Photovoltaic Materials, Devices, and Technologies

Morphology-defined interaction of copper phthalocyanine with O2/H2O

[+] Author Affiliations
Eric S. Muckley

Oak Ridge National Laboratory, Center for Nanophase Materials Sciences, P.O. Box 2008, Oak Ridge, Tennessee 37831, United States

University of Tennessee, Bredesen Center for Energy Science and Engineering, 444 Greve Hall, 821 Volunteer Boulevard, Knoxville, Tennessee 37996-3394, United States

Nicholas Miller, Thomas Gredig

California State University Long Beach, Department of Physics and Astronomy, 1250 Bellflower Boulevard, Long Beach, California 90840-9505, United States

Christopher B. Jacobs, Ilia N. Ivanov

Oak Ridge National Laboratory, Center for Nanophase Materials Sciences, P.O. Box 2008, Oak Ridge, Tennessee 37831, United States

J. Photon. Energy. 6(4), 045501 (Nov 01, 2016). doi:10.1117/1.JPE.6.045501
History: Received August 16, 2016; Accepted October 14, 2016
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Abstract.  Copper phthalocyanine (CuPc) is an important hole transport layer for organic photovoltaics (OPVs), but interaction with ambient gas/vapor may lead to changes in its electronic properties and limit OPV device lifetimes. CuPc films of thickness 25 and 100 nm were grown by thermal sublimation at 25°C, 150°C, and 250°C in order to vary morphology. We measured electrical resistance and film mass in situ during exposure to controlled pulses of O2 and H2O vapor. CuPc films deposited at 250°C showed a factor of 5 higher uptake of O2 as detected by a quartz crystal microbalance (QCM), possibly due to the formation of β-CuPc at T>200°C which allows higher O2 mobility between stacked molecules. While weight-based measurements stabilize after 10  min of gas exposure, resistance response stabilizes over times >1  h, suggesting that mass change occurs by rapid adsorption at active surface sites whereas resistive response is dominated by slow diffusion of adsorbates into the bulk film. The 25 nm films exhibit higher resistive response than 100 nm films after an hour of O2/H2O exposure due to fast analyte diffusion down to the film/electrode interface. We found evidence of decoupling of CuPc from the gold-coated QCM crystal due to preferential adsorption of O2/H2O molecules on gold.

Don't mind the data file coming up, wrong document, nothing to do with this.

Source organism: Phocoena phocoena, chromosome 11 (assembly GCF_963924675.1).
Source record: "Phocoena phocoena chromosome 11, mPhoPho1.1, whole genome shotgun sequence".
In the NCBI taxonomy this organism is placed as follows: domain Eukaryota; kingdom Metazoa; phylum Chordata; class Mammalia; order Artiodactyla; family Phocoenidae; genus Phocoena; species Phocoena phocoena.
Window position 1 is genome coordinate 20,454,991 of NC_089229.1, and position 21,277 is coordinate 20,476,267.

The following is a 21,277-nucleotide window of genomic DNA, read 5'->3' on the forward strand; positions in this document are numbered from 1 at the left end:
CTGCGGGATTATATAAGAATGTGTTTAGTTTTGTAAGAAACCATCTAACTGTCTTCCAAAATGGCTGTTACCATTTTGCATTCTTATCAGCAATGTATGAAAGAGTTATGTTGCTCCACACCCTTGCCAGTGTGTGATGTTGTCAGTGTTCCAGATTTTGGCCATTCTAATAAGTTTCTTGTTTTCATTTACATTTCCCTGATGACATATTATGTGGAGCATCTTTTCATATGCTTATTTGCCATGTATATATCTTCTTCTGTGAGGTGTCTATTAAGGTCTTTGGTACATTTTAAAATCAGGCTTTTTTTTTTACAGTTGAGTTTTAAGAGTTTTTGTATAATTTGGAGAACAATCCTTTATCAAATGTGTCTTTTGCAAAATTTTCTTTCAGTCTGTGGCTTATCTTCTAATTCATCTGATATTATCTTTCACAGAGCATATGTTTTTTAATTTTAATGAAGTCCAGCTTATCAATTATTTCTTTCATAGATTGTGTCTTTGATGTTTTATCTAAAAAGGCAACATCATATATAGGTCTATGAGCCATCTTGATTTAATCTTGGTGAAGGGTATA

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© 2016 Society of Photo-Optical Instrumentation Engineers

Citation

Eric S. Muckley ; Nicholas Miller ; Christopher B. Jacobs ; Thomas Gredig and Ilia N. Ivanov
"Morphology-defined interaction of copper phthalocyanine with O2/H2O", J. Photon. Energy. 6(4), 045501 (Nov 01, 2016). ; http://dx.doi.org/10.1117/1.JPE.6.045501


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